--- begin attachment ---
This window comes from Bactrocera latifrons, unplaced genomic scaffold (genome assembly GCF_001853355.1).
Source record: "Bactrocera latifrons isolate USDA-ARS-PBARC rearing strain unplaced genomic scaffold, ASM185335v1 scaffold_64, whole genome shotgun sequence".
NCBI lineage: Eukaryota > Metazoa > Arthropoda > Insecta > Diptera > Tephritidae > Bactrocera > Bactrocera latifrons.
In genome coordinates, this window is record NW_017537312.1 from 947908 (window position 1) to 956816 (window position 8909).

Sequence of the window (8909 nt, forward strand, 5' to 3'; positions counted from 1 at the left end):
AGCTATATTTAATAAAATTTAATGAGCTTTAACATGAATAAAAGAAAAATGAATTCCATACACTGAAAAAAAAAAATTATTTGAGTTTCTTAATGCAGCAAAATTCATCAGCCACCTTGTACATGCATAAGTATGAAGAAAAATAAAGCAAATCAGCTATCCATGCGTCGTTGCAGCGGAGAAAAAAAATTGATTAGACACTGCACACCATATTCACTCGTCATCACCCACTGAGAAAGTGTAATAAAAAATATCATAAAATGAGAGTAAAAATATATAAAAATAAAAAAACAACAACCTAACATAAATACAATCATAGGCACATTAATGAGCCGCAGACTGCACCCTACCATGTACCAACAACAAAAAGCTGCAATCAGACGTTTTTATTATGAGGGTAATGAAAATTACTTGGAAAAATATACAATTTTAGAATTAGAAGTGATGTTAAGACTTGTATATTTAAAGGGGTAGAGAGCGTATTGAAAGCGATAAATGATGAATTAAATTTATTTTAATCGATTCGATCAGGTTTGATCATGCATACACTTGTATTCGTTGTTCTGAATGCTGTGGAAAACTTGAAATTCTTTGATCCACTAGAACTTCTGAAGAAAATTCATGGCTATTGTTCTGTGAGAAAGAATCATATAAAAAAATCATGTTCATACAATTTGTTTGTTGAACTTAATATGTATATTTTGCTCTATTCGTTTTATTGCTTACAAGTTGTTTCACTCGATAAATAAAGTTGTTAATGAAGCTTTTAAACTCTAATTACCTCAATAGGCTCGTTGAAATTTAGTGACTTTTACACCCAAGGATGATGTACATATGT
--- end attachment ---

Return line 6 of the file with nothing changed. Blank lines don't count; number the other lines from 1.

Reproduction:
AGCTATATTTAATAAAATTTAATGAGCTTTAACATGAATAAAAGAAAAATGAATTCCATACACTGAAAAAAAAAAATTATTTGAGTTTCTTAATGCAGCAAAATTCATCAGCCACCTTGTACATGCATAAGTATGAAGAAAAATAAAGCAAATCAGCTATCCATGCGTCGTTGCAGCGGAGAAAAAAAATTGATTAGACACTGCACACCATATTCACTCGTCATCACCCACTGAGAAAGTGTAATAAAAAATATCATAAAATGAGAGTAAAAATATATAAAAATAAAAAAACAACAACCTAACATAAATACAATCATAGGCACATTAATGAGCCGCAGACTGCACCCTACCATGTACCAACAACAAAAAGCTGCAATCAGACGTTTTTATTATGAGGGTAATGAAAATTACTTGGAAAAATATACAATTTTAGAATTAGAAGTGATGTTAAGACTTGTATATTTAAAGGGGTAGAGAGCGTATTGAAAGCGATAAATGATGAATTAAATTTATTTTAATCGATTCGATCAGGTTTGATCATGCATACACTTGTATTCGTTGTTCTGAATGCTGTGGAAAACTTGAAATTCTTTGATCCACTAGAACTTCTGAAGAAAATTCATGGCTATTGTTCTGTGAGAAAGAATCATATAAAAAAATCATGTTCATACAATTTGTTTGTTGAACTTAATATGTATATTTTGCTCTATTCGTTTTATTGCTTACAAGTTGTTTCACTCGATAAATAAAGTTGTTAATGAAGCTTTTAAACTCTAATTACCTCAATAGGCTCGTTGAAATTTAGTGACTTTTACACCCAAGGATGATGTACATATGT